“King of Thieves”
“Oliver Twist” Redux
The story of “Oliver Twist” has inspired several modern adoptions including “King of Thieves” (Picture This Entertainment). The film was the official submission to the 2005 Academy Awards for best foreign film from Slovakia and has won other major awards.
Barbu, a ten-year old adorable boy lives with his family in a small village in the Ukraine. Coming to town regularly is Caruso who offers to buy children from their parents. He promises a great future in the Western world as members of his circus. He manages to get Barbu to go to Berlin with him. Barbu and the circus are not a good fit so Caruso hands him over to a group of crooks who teach children how to steal. If he kids do not steal enough or keep part of the loot for themselves, they are punished. Barbu seems to have found his place and is determined to become the “King of Thieves”. While Barbu is honing his skills, Caruso buys his sister and sells her to a whore house in Berlin. Barbu now has the goal of rescuing his sister and setting her free.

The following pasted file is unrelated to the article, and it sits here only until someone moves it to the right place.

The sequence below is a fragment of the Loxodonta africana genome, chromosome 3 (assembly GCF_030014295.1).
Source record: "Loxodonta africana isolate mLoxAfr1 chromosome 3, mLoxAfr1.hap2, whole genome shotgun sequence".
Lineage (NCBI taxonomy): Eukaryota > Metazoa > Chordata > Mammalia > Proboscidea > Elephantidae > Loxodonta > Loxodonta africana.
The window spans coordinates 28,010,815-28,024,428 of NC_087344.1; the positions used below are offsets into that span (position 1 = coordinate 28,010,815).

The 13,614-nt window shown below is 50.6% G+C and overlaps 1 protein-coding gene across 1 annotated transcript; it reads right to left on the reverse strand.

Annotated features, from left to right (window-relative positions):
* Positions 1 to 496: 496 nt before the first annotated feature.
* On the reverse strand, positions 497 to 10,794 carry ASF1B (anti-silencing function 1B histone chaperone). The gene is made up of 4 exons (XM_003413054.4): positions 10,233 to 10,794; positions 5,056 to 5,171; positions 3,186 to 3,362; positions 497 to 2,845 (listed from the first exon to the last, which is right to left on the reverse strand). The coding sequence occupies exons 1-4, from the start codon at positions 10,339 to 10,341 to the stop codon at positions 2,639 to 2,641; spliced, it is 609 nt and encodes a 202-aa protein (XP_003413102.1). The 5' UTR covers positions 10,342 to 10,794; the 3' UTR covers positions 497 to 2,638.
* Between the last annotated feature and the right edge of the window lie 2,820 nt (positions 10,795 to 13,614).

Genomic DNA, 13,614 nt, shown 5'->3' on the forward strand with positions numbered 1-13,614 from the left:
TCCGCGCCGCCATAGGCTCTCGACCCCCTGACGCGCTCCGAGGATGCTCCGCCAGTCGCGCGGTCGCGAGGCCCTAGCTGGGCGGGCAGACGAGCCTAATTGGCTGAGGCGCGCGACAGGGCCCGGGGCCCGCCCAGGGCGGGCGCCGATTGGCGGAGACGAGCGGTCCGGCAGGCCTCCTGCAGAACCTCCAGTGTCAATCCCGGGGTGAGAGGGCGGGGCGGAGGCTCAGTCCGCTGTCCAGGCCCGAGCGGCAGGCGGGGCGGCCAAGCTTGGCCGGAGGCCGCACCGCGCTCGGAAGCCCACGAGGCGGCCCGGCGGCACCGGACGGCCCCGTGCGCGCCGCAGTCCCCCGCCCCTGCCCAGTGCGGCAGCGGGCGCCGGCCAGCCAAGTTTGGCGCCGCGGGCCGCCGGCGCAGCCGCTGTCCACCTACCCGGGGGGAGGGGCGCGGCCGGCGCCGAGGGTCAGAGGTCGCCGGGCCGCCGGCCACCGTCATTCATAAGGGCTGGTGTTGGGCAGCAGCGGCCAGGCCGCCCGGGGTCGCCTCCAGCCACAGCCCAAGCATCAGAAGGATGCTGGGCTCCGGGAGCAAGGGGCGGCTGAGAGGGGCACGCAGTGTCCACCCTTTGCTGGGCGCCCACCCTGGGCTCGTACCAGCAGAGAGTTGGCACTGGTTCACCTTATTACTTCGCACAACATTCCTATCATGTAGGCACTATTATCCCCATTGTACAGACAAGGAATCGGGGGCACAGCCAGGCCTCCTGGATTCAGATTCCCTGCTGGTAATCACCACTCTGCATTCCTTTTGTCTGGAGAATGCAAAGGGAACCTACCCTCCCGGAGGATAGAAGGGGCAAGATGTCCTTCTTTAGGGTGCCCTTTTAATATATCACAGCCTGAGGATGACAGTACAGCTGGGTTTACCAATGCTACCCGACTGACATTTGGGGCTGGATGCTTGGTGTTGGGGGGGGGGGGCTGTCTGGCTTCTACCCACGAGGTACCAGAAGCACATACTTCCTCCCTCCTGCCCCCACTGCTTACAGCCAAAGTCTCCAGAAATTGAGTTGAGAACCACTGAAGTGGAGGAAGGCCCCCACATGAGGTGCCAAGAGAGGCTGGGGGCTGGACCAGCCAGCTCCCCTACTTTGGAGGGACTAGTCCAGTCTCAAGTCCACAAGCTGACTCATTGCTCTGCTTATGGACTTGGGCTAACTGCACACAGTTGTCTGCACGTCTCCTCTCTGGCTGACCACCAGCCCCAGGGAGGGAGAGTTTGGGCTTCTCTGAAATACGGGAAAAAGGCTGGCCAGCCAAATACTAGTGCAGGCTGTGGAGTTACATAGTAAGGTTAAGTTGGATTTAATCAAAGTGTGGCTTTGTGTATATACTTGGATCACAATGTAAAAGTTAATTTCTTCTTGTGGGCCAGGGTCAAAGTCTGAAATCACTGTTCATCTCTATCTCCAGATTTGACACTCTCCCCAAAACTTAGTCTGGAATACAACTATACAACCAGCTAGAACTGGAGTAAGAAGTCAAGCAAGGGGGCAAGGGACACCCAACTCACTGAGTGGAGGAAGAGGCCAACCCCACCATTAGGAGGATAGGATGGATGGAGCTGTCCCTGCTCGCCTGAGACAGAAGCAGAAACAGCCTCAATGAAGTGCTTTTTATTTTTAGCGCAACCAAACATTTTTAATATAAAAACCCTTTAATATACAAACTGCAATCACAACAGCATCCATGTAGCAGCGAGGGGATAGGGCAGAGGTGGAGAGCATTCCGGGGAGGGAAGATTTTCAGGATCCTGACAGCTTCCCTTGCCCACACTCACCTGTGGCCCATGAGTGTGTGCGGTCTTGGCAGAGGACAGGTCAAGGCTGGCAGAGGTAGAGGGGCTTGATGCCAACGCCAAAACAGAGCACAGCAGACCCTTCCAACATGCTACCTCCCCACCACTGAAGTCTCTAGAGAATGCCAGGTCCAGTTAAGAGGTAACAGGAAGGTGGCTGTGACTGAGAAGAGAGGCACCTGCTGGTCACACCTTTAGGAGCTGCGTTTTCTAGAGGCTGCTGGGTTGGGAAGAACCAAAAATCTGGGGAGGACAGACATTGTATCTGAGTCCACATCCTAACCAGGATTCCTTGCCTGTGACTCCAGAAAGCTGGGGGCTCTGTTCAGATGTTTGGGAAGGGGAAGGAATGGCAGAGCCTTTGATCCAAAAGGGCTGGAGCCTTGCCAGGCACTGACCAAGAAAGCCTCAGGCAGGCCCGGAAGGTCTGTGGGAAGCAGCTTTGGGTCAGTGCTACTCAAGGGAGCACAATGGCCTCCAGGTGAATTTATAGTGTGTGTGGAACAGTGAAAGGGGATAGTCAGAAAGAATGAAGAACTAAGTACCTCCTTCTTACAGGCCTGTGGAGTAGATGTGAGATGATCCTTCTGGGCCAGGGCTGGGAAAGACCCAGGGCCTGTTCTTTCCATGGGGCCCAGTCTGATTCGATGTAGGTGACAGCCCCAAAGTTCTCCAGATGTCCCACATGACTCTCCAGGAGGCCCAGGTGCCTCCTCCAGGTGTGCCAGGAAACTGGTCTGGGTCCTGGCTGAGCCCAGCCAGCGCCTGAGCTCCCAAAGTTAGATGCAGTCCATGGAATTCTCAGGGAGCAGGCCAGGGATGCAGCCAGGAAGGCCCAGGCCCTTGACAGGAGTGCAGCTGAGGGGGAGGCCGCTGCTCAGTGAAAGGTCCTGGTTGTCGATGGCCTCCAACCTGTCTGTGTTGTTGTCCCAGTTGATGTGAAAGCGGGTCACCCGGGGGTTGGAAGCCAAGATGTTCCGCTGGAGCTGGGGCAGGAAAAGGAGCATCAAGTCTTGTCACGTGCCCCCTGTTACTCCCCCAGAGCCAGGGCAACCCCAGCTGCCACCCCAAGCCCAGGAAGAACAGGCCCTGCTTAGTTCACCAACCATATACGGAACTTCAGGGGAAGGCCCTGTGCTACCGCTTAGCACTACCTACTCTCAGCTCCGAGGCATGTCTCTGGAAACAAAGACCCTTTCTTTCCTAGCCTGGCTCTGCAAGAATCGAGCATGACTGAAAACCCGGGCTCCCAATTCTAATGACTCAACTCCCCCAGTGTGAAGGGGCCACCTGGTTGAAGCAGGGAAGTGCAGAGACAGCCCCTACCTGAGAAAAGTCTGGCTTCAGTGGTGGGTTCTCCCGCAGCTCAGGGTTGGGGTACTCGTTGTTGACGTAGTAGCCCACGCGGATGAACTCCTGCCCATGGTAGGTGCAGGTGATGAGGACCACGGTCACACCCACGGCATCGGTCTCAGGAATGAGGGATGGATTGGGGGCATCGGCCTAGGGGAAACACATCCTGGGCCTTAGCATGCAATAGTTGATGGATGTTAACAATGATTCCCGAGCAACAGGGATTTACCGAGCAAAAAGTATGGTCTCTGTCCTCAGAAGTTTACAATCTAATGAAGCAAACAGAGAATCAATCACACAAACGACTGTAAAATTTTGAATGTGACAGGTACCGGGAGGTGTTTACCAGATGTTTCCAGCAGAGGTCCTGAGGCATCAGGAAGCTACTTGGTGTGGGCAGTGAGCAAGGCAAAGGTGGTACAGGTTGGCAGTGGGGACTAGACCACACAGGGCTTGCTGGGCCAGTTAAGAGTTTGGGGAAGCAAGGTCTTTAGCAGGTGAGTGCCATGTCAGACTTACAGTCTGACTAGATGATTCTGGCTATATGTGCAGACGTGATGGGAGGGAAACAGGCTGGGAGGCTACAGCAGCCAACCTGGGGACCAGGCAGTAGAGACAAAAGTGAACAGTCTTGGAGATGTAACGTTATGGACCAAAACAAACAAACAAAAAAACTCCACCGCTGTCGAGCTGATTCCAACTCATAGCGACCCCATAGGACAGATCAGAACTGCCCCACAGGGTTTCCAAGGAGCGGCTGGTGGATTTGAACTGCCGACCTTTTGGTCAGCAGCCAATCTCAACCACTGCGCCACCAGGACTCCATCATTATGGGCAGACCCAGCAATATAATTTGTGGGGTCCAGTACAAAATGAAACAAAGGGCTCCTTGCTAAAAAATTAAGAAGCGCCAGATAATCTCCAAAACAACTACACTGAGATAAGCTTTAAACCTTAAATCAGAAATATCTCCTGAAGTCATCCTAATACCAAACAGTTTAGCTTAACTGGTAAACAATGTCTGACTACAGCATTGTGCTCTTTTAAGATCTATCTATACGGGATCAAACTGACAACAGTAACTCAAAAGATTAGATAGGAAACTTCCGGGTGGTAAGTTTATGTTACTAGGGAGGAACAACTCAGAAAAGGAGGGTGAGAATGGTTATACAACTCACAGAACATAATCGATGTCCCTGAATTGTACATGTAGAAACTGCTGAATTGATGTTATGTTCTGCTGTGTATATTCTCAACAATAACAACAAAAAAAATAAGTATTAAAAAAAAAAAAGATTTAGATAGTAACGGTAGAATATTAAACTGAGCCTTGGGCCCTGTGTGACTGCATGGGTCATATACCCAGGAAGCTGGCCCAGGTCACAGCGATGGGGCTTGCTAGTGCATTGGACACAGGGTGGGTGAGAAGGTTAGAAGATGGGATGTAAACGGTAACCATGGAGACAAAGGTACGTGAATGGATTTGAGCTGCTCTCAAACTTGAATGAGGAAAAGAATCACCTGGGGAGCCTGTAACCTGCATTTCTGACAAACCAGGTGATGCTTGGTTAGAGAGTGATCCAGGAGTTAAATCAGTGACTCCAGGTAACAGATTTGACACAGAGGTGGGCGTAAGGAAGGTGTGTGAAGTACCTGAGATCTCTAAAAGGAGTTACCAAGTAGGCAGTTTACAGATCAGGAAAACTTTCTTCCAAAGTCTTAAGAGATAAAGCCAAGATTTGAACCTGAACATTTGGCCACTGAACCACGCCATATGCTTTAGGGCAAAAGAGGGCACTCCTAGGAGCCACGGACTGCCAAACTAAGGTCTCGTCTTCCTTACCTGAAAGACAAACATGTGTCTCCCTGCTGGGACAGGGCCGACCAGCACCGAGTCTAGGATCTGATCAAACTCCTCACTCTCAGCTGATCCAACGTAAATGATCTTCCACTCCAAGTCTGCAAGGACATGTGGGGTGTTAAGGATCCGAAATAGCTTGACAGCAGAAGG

The acting and the subject matter of “King of Thieves” is absolutely amazing and give the film a feel of reality. The film is a powerful indictment against child slavery and this makes it a difficult film to watch but a necessary one. The fact that it is contemporary makes it important. Watching Barbu transition to be the king of thieves is heartbreaking. The ending of the film will leave a mark on you that will stay for quite a long time.
Ivan Fila does an incredible job of directing. He shows us the insides of child trafficking and the bonding among the children and their transient feelings of power as they learn how to steal. Everything about the film is the best it could be. The beauty of the characters and the opposing ideas of darkness and light, sourness and sweetness, good and bad and hope and despair are all depicted with a stroke of genius. The actors are newcomers and they are brilliant.
From the very start there is an aura of both joy and doom. Caruso is a “creep” but his acting is stupendous and he is memorable—even when he emotes too much.
Iakov Kultiasov as Barbu is one of the most memorable movie roles I have ever seen. He had a formal background of circus life and then suddenly became an actor. He is able to change moods and outlooks quickly and plays his role with a charm unexpected to be seen in one so young.
Full of crime and excesses, the movie will make you sit up and notice. It is like looking through a window into the darkest regions of human nature and the brightest moments as reflected in Barbu’s eyes.
The cinematography is stunning and it goes where many others would not dare. The story will not leave you for a very long time. The brutality and the beauty of the movie are believable and sad. Everything is balanced perfectly and it all sits on a fragile and obvious hinge.